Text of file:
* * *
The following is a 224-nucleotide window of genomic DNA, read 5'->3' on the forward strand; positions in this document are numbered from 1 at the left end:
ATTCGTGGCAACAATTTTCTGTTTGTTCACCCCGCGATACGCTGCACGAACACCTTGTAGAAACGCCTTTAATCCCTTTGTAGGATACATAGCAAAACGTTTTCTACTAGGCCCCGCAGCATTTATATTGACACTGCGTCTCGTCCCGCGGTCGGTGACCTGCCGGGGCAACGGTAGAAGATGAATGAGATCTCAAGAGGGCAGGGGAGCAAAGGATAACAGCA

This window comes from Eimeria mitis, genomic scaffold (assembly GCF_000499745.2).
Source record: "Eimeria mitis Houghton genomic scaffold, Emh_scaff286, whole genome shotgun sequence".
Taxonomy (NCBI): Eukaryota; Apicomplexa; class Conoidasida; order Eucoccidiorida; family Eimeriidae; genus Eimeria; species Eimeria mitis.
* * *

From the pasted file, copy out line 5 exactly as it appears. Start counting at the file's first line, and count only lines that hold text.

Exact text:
Taxonomy (NCBI): Eukaryota; Apicomplexa; class Conoidasida; order Eucoccidiorida; family Eimeriidae; genus Eimeria; species Eimeria mitis.